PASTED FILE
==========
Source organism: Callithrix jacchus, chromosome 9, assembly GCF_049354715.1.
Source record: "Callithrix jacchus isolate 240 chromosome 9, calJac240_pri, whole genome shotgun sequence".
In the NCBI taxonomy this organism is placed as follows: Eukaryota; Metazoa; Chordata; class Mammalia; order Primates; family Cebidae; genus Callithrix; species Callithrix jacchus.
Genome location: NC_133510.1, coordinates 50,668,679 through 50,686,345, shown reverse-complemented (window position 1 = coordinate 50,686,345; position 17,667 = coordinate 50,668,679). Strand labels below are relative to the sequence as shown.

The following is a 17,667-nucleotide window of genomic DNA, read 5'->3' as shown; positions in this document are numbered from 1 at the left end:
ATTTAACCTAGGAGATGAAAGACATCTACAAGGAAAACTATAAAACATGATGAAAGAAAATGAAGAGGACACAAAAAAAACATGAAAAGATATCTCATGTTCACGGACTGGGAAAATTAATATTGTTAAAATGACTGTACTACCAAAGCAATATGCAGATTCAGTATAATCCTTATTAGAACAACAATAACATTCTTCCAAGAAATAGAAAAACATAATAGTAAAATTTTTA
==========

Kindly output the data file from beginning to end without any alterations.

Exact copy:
Source organism: Callithrix jacchus, chromosome 9, assembly GCF_049354715.1.
Source record: "Callithrix jacchus isolate 240 chromosome 9, calJac240_pri, whole genome shotgun sequence".
In the NCBI taxonomy this organism is placed as follows: Eukaryota; Metazoa; Chordata; class Mammalia; order Primates; family Cebidae; genus Callithrix; species Callithrix jacchus.
Genome location: NC_133510.1, coordinates 50,668,679 through 50,686,345, shown reverse-complemented (window position 1 = coordinate 50,686,345; position 17,667 = coordinate 50,668,679). Strand labels below are relative to the sequence as shown.

The following is a 17,667-nucleotide window of genomic DNA, read 5'->3' as shown; positions in this document are numbered from 1 at the left end:
ATTTAACCTAGGAGATGAAAGACATCTACAAGGAAAACTATAAAACATGATGAAAGAAAATGAAGAGGACACAAAAAAAACATGAAAAGATATCTCATGTTCACGGACTGGGAAAATTAATATTGTTAAAATGACTGTACTACCAAAGCAATATGCAGATTCAGTATAATCCTTATTAGAACAACAATAACATTCTTCCAAGAAATAGAAAAACATAATAGTAAAATTTTTA